Worldwide revenues in the corporate e-learning market will surpass $23 billion by 2004, according to International Data Corp. (IDC). Not too bad when you consider the market was less than $2 billion at the end of 1999.
“Vendors in the e-learning market are proving to be quick studies. By improving content and resolving localization issues, they are successfully overcoming corporations’ reluctance to use e-learning,” said Cushing Anderson, program manager for IDC’s Corporate eLearning research. “Increasing Internet usage, faster, more reliable connections, and decreasing telecommunications costs will also contribute to the market’s growth.”
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Vendors will need to customize their approach by region to capitalize on the worldwide e-learning market. Differences exist in terms of opportunities, market drivers and inhibitors, competition and mix of content demand, IDC found, and vendors should not expect to succeed with a one-size-fits-all approach.
North America represents the largest opportunity for corporate e-learning. It will account for two-thirds of worldwide revenues through 2004. Western Europe will be the fastest-growing market, increasing its revenues at a compound annual growth rate of 97 percent from 1999 to 2004. In comparison, revenues in the worldwide market will increase at a CAGR of 69 percent.
IDC also predicts a significant shift will occur in content demand. In 2000, IT content accounted for 72 percent of worldwide demand. By 2004, however, non-IT content will be the larger market, accounting for more than 54 percent of revenues.
“IT training vendors have been the driving force behind elearning so it’s not surprising that IT training content is now more popular than non-IT content,” Anderson said. “However, a shift toward non-IT content will occur as existing non-IT courseware is reformatted for the Web, non-IT vendors adopt a Web-first training delivery strategy, and IT training vendors enter the non-IT market.”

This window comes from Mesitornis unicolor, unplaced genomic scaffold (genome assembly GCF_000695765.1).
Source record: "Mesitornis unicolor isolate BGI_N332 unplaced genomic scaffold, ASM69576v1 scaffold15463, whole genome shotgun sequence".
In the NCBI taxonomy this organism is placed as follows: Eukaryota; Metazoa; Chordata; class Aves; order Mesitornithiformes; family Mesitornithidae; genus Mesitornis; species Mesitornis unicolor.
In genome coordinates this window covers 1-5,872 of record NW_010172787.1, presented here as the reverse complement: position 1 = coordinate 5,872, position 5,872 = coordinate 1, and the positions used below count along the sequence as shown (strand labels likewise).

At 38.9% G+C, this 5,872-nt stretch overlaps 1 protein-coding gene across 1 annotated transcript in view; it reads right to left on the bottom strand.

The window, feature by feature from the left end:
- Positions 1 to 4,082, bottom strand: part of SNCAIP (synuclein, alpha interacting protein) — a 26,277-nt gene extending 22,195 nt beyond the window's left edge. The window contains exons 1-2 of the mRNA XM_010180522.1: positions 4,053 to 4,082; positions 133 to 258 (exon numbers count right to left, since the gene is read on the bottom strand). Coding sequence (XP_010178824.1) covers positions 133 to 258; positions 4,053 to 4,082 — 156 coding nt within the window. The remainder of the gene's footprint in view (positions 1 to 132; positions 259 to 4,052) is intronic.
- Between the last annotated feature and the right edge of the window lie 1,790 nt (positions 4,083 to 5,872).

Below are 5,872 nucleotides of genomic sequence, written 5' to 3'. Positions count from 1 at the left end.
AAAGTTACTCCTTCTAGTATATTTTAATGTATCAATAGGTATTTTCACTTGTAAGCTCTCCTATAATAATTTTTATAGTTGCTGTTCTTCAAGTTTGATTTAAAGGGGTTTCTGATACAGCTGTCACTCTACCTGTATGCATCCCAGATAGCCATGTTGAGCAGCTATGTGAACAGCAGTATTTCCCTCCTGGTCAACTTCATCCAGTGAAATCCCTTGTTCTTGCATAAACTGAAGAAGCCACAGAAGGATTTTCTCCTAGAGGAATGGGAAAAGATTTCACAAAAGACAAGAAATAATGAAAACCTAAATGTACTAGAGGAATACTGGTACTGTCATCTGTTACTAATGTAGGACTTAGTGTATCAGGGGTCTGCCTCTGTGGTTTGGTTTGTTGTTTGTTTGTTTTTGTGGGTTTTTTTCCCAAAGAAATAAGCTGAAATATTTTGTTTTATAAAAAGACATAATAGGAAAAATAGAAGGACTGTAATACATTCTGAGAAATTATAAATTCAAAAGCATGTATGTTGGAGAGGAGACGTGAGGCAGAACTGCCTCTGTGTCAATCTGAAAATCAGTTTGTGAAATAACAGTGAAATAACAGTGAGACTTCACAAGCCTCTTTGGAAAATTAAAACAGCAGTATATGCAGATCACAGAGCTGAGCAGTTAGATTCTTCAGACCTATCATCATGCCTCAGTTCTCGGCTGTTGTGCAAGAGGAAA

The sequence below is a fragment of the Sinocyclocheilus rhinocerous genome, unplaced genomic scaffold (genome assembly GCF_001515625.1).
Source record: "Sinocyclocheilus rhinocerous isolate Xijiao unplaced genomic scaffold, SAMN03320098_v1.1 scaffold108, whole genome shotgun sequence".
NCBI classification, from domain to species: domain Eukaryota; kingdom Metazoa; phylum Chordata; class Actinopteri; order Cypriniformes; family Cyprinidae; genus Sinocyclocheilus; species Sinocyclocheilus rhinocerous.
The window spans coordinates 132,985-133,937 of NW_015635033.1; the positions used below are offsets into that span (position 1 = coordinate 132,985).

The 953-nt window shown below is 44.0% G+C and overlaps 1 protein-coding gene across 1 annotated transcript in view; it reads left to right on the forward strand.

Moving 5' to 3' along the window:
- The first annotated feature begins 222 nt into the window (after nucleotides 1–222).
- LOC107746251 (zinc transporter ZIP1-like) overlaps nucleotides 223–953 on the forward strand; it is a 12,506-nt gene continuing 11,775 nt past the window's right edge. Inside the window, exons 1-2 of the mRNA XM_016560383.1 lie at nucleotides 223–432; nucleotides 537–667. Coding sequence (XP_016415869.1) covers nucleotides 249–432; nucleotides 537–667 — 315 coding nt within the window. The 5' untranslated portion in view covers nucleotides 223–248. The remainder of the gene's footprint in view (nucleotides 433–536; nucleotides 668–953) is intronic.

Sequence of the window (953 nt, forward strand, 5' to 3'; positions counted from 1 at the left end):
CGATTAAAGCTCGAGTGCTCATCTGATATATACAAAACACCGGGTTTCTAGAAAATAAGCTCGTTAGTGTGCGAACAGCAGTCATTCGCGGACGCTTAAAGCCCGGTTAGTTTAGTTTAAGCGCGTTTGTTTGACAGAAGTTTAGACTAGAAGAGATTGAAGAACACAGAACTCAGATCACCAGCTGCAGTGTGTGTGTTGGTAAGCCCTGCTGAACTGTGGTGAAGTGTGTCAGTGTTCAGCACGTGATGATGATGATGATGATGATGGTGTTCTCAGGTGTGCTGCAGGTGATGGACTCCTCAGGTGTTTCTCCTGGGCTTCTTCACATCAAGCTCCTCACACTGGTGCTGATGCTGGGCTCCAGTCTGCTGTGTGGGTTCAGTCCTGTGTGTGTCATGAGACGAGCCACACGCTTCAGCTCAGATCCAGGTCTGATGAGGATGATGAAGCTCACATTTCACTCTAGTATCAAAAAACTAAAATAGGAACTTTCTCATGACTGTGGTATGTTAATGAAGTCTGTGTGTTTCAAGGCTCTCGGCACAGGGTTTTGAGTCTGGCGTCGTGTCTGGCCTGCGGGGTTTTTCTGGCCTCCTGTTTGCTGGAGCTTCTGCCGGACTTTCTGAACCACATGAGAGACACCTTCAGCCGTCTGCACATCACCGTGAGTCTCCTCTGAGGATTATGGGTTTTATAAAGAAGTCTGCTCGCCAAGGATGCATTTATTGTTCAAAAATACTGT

Delivery of training materials over the Internet in Europe has been accelerated by the need to provide a broad range of training to a geographically dispersed workforce at a lower cost. IDC estimates the European e-learning market will grow to $4 billion by 2004, representing a compound annual growth rate of 96 percent. By the end of the forecast period, more than 50 percent of the total will be derived from IT-related training. The remainder will be made up of soft skills training, such as sales, marketing, and leadership skills.
The United Kingdom, the Netherlands and Sweden are the strongest markets in the adoption of e-learning because Internet adoption levels are already high in those countries. In addition, there is less of a language localization issue in these countries as a high proportion of the population speaks English and is used to conducting business in English.
But it isn’t just businesses that are taking advantage of opportunities presented when learning materials and the Internet get together. The number of colleges and universities offering e-learning will more than double, from 1,500 in 1999 to more than 3,300 in 2004, according to IDC, and student enrollment in these courses will increase 33 percent annually during this time.
Four-year schools will continue to spend more than twice that of two-year schools on e-learning; however, spending by two-year schools will grow more rapidly through 2004. Over the next four years, the e-learning market will develop into a three-quarters of a billion-dollar opportunity for vendors.
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